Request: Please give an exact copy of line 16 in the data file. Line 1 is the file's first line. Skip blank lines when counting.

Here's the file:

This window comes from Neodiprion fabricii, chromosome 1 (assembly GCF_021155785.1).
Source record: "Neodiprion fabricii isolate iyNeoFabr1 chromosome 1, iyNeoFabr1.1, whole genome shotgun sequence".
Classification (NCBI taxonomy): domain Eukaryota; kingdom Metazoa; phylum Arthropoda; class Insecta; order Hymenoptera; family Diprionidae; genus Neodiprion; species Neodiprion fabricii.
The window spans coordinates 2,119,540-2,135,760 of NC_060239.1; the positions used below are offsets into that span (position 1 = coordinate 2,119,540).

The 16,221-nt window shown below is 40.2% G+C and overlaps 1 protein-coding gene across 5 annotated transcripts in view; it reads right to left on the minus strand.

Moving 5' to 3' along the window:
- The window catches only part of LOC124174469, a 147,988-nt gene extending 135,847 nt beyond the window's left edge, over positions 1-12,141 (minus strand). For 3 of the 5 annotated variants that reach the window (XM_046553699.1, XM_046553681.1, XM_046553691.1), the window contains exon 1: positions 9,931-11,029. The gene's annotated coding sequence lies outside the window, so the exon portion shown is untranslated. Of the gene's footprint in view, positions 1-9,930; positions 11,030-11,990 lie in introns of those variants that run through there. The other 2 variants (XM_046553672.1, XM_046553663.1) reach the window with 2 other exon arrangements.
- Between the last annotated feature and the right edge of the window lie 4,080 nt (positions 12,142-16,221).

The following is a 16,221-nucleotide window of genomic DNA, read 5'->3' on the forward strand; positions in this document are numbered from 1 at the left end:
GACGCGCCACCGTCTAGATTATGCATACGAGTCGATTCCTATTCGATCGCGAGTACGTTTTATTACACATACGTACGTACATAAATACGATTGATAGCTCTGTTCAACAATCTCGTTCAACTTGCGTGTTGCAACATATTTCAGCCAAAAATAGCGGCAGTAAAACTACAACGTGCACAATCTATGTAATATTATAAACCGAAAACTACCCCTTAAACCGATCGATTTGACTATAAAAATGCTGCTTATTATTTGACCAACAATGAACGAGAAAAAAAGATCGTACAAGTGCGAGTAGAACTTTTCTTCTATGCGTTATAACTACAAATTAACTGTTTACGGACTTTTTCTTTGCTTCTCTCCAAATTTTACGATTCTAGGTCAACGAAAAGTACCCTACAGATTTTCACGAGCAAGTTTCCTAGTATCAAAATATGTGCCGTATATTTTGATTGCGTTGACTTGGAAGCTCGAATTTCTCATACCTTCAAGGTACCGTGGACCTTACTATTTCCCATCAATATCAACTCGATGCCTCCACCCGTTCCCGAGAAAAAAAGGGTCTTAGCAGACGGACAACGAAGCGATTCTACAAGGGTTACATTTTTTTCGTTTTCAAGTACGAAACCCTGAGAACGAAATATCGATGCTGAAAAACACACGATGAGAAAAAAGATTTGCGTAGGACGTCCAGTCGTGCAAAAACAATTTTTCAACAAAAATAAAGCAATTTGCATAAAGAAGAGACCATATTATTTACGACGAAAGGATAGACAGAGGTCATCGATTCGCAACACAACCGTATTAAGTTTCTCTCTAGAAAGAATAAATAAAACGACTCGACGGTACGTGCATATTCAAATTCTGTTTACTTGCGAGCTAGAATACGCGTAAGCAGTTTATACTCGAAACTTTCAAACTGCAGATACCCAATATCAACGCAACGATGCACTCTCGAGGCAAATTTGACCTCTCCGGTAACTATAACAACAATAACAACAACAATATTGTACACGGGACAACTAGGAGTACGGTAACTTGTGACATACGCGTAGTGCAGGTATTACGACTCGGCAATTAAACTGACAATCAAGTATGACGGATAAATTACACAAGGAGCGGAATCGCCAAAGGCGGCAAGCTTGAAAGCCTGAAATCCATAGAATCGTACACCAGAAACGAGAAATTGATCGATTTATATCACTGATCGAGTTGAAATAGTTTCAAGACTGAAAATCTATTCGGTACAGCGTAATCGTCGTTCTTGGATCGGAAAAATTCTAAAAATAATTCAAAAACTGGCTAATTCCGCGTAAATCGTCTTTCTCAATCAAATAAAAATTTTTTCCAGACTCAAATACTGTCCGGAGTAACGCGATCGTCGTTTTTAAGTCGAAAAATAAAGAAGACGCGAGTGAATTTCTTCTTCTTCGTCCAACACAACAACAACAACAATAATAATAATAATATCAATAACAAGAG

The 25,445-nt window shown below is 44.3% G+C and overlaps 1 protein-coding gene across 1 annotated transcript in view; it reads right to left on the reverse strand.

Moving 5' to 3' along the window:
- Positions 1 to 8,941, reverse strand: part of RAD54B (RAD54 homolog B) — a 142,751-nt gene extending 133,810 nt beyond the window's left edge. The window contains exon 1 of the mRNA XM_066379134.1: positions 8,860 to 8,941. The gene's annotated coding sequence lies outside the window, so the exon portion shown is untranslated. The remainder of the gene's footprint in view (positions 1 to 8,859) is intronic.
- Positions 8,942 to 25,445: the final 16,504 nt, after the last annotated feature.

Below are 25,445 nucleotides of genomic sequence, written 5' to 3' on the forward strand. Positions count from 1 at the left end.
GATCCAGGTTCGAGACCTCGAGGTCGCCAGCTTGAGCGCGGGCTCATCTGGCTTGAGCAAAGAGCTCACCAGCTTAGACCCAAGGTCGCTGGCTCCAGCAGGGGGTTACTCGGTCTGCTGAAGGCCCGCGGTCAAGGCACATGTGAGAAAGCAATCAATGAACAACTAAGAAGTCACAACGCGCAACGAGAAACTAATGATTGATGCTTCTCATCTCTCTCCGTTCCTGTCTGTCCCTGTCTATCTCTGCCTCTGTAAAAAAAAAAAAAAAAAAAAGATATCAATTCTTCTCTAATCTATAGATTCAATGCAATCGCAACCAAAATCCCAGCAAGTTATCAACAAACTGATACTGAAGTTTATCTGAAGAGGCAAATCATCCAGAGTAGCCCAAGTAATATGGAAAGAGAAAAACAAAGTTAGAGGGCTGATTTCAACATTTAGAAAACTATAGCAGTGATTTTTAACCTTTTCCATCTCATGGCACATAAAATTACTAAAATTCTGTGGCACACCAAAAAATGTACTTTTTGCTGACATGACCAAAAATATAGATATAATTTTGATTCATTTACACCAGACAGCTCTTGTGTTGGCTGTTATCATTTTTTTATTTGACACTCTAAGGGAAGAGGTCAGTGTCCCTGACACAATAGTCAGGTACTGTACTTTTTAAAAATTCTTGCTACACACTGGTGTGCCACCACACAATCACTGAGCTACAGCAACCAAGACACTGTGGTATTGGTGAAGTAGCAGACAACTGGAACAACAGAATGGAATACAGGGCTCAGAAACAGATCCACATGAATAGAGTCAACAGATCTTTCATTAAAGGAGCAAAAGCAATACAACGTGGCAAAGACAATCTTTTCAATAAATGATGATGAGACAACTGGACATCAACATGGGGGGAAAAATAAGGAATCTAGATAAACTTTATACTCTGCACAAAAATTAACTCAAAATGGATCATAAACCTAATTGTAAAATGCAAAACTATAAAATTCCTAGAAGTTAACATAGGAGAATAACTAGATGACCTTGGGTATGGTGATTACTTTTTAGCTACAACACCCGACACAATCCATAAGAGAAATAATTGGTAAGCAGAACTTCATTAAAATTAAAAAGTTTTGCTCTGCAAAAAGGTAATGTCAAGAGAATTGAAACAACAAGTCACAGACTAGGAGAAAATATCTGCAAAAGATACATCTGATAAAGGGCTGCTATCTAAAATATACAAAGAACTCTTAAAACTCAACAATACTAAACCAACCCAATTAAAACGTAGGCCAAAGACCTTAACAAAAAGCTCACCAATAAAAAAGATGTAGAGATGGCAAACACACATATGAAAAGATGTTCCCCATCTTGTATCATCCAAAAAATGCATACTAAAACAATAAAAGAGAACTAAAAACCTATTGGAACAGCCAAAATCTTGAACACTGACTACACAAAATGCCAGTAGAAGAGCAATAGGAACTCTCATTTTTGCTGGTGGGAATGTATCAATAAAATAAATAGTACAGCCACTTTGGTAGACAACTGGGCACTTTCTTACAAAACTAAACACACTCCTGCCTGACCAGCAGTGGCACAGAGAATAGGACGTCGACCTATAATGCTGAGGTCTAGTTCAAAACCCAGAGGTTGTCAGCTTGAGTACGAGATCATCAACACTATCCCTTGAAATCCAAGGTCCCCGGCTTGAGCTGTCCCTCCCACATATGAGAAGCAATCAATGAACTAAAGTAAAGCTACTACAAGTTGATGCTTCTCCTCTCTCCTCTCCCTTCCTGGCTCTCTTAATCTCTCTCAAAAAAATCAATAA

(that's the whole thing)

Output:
GATCCAGGTTCGAGACCTCGAGGTCGCCAGCTTGAGCGCGGGCTCATCTGGCTTGAGCAAAGAGCTCACCAGCTTAGACCCAAGGTCGCTGGCTCCAGCAGGGGGTTACTCGGTCTGCTGAAGGCCCGCGGTCAAGGCACATGTGAGAAAGCAATCAATGAACAACTAAGAAGTCACAACGCGCAACGAGAAACTAATGATTGATGCTTCTCATCTCTCTCCGTTCCTGTCTGTCCCTGTCTATCTCTGCCTCTGTAAAAAAAAAAAAAAAAAAAAGATATCAATTCTTCTCTAATCTATAGATTCAATGCAATCGCAACCAAAATCCCAGCAAGTTATCAACAAACTGATACTGAAGTTTATCTGAAGAGGCAAATCATCCAGAGTAGCCCAAGTAATATGGAAAGAGAAAAACAAAGTTAGAGGGCTGATTTCAACATTTAGAAAACTATAGCAGTGATTTTTAACCTTTTCCATCTCATGGCACATAAAATTACTAAAATTCTGTGGCACACCAAAAAATGTACTTTTTGCTGACATGACCAAAAATATAGATATAATTTTGATTCATTTACACCAGACAGCTCTTGTGTTGGCTGTTATCATTTTTTTATTTGACACTCTAAGGGAAGAGGTCAGTGTCCCTGACACAATAGTCAGGTACTGTACTTTTTAAAAATTCTTGCTACACACTGGTGTGCCACCACACAATCACTGAGCTACAGCAACCAAGACACTGTGGTATTGGTGAAGTAGCAGACAACTGGAACAACAGAATGGAATACAGGGCTCAGAAACAGATCCACATGAATAGAGTCAACAGATCTTTCATTAAAGGAGCAAAAGCAATACAACGTGGCAAAGACAATCTTTTCAATAAATGATGATGAGACAACTGGACATCAACATGGGGGGAAAAATAAGGAATCTAGATAAACTTTATACTCTGCACAAAAATTAACTCAAAATGGATCATAAACCTAATTGTAAAATGCAAAACTATAAAATTCCTAGAAGTTAACATAGGAGAATAACTAGATGACCTTGGGTATGGTGATTACTTTTTAGCTACAACACCCGACACAATCCATAAGAGAAATAATTGGTAAGCAGAACTTCATTAAAATTAAAAAGTTTTGCTCTGCAAAAAGGTAATGTCAAGAGAATTGAAACAACAAGTCACAGACTAGGAGAAAATATCTGCAAAAGATACATCTGATAAAGGGCTGCTATCTAAAATATACAAAGAACTCTTAAAACTCAACAATACTAAACCAACCCAATTAAAACGTAGGCCAAAGACCTTAACAAAAAGCTCACCAATAAAAAAGATGTAGAGATGGCAAACACACATATGAAAAGATGTTCCCCATCTTGTATCATCCAAAAAATGCATACTAAAACAATAAAAGAGAACTAAAAACCTATTGGAACAGCCAAAATCTTGAACACTGACTACACAAAATGCCAGTAGAAGAGCAATAGGAACTCTCATTTTTGCTGGTGGGAATGTATCAATAAAATAAATAGTACAGCCACTTTGGTAGACAACTGGGCACTTTCTTACAAAACTAAACACACTCCTGCCTGACCAGCAGTGGCACAGAGAATAGGACGTCGACCTATAATGCTGAGGTCTAGTTCAAAACCCAGAGGTTGTCAGCTTGAGTACGAGATCATCAACACTATCCCTTGAAATCCAAGGTCCCCGGCTTGAGCTGTCCCTCCCACATATGAGAAGCAATCAATGAACTAAAGTAAAGCTACTACAAGTTGATGCTTCTCCTCTCTCCTCTCCCTTCCTGGCTCTCTTAATCTCTCTCAAAAAAATCAATAA